Tracking work-at-home expenses: Tips for the Entrepreneur

Whether you’ve decided to open your own business or your boss has offered you the opportunity to work from home as an independent contractor, there are many tax advantages of which you may not be aware – valid business expenses that you can use to reduce your taxable income.

This is by no means an exhaustive list and is aimed at those individuals who are new to working from home as a self-employed contractor. It also doesn’t touch on the IRS home office exemptions – for those explanations, we suggest you contact an accounting or small business professional for answers.

Remember, in addition to tracking expenses, as a self employed person you need to report your self employment income and pay the taxes that are due on that income. Even if your income is modest and you use your kitchen table as your office, there are still legitimate business expenses you can use to offset your income.

You don’t have to undertake a convoluted bookkeeping system to track your income and expenses but you do need to keep track of them. Keep your receipts filed by category and whether you prefer a paper bookkeeping system or if you want to use a computer program, either way is fine as long as you are keeping track of them.

A “business expense” is something for which you have paid money out of your pocket in order to maintain your business. A phone line is an example, as long as it is used exclusively for business.  If you have a home phone you may need to install a second/business line in order to properly track the deduction. With the business line, you can deduct 100% of the costs of that phone line including hook up and installation.

Anything that you use to legitimately and specifically run your business – office supplies, equipment – can be considered a business expense.  If you have a room in the house used exclusively for your work, you can write off the costs of having purchased furniture and equipment for that room. If your business requires the use of high-tech computer equipment or copiers these, too can be deemed business expenses but because of the depreciation aspects of purchases of this kind, you will likely need to discuss this with your accountant.

The IRS allows business expense deductions of up to $2,500 without requiring you to itemize your expenses into specific categories. You can simply report a lump sum figure of $1,345.67 for business expenses rather than breaking it down to $56.67 for paper, $89.43 for paper clips, etc. Once your expenses exceed the IRS threshold you will need to file a “long form” and break the expenses down by categories.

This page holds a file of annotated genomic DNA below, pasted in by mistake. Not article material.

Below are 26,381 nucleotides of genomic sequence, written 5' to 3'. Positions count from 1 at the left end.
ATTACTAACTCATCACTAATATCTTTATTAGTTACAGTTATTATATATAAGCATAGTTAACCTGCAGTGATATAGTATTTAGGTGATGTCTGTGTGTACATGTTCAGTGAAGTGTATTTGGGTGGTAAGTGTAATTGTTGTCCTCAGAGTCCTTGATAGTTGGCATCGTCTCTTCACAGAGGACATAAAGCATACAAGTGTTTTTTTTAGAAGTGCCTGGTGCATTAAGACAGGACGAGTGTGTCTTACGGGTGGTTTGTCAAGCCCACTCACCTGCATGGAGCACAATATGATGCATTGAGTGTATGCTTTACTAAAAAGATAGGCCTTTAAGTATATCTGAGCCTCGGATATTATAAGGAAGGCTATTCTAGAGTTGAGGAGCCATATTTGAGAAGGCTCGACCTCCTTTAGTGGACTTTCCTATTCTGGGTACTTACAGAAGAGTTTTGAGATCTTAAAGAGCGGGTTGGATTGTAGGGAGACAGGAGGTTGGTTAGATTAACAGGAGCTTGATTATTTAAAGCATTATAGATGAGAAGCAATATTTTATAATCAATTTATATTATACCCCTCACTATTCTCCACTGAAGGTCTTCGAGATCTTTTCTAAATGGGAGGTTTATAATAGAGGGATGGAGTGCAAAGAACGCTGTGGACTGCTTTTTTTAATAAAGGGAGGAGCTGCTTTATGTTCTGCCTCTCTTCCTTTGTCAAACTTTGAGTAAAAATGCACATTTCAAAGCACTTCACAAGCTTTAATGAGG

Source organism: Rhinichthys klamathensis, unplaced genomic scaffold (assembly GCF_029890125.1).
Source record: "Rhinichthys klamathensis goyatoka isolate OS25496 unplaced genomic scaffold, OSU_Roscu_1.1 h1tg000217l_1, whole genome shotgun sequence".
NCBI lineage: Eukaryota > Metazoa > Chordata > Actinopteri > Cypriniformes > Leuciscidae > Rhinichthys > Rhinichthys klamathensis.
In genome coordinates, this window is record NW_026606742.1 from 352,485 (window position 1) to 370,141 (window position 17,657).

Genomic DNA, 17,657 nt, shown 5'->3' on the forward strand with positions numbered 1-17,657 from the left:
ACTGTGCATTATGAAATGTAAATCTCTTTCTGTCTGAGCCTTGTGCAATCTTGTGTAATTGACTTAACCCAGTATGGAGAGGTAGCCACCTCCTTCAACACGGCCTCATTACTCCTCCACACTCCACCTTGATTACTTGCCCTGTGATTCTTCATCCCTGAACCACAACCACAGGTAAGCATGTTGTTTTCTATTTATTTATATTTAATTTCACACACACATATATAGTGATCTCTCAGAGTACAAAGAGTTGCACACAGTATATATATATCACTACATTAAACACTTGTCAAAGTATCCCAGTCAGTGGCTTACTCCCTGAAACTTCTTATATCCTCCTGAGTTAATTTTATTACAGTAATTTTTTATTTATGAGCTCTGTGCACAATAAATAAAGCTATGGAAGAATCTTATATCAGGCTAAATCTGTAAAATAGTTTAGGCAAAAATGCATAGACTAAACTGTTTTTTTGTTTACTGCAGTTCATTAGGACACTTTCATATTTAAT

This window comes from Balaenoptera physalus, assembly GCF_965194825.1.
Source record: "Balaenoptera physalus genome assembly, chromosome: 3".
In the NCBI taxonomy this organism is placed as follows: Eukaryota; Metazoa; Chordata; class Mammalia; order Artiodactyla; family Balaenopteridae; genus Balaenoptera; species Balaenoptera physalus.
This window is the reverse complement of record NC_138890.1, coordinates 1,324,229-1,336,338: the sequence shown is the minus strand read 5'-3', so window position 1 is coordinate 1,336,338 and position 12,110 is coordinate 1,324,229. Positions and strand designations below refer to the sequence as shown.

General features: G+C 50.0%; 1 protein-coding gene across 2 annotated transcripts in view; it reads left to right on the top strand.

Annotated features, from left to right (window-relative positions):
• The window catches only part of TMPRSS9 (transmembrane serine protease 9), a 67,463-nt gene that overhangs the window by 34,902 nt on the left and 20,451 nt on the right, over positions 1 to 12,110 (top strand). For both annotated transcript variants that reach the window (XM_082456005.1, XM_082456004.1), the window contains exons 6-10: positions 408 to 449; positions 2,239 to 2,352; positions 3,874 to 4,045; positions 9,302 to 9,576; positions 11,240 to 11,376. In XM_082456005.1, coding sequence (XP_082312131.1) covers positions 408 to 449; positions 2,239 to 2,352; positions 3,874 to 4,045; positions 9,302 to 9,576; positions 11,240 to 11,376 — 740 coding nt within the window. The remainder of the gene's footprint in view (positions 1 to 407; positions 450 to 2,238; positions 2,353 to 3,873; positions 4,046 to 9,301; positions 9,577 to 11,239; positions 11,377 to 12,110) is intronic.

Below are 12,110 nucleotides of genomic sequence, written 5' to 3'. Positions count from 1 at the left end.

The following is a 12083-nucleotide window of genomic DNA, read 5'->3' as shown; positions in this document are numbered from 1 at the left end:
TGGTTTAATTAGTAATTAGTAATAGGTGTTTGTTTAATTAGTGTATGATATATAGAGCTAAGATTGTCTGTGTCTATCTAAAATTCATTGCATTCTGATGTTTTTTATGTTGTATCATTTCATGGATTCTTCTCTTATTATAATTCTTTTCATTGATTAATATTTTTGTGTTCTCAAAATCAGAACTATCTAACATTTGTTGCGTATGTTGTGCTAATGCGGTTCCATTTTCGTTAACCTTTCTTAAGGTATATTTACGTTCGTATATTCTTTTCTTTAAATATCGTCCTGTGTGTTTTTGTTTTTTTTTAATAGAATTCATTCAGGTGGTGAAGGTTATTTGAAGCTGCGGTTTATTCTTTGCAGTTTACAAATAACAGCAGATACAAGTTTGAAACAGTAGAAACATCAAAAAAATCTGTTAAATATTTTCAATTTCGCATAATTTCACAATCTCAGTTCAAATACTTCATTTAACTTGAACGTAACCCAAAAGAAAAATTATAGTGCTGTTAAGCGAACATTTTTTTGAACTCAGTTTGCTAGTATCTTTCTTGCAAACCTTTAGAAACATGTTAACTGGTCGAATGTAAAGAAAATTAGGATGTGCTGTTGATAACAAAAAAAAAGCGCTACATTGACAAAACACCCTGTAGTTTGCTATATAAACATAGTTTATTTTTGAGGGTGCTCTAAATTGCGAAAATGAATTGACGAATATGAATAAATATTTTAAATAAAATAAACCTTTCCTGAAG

Here are a few steps to keep in mind when tracking business expenses:

  • Set up a filing and tracking system system from the first business purchase.  Track the dollar amount of the purchase, purchase date and what it was for. Many small business owners use pocket folders marking one for each month of the year.  They can log the expense and drop the receipts into the envelope.  Others write on the receipt itself what it was for so they do not have to track additional sheets of paper while some prefer to scan receipts avoiding becoming inundated with tiny pieces of paper.  Remember to keep the receipts even if you are tracking expenses on a spreadsheet.
  • Separate business and pleasure by having separate business and personal bank accounts.  Use the business account for business expenses and the personal account for personal expenses. The IRS frowns on the commingling of funds.  Whether you pay by cash, check or debit card remember to attach receipts to the reconciled monthly bank statement.
  • Organize paperwork at least quarterly.  Calculate how much you have spent. If you find that by the second quarter, you’ve spent close to $1,125 (half of the IRS’s allotted non-itemized deduction limit) it is likely you will meet or exceed it by year end so make certain you are tracking your expenses by category.
  • Calculate annual expenses at the end of the year.  Match paperwork to the calculated expenses so you are ready for your appointment with the accountant at tax time.

Tracking business expenses is not a huge chore as long as you keep up with it at least weekly – we recommend that each time you make a purchase you take the time to write what it was for and put it into your filing system. The more quickly you take care of receipts the easier it will be to manage your business expenses.

Your accounting professional will thank you for your diligence and tracking your expenses will assure that you do not miss any deductions that you are due.

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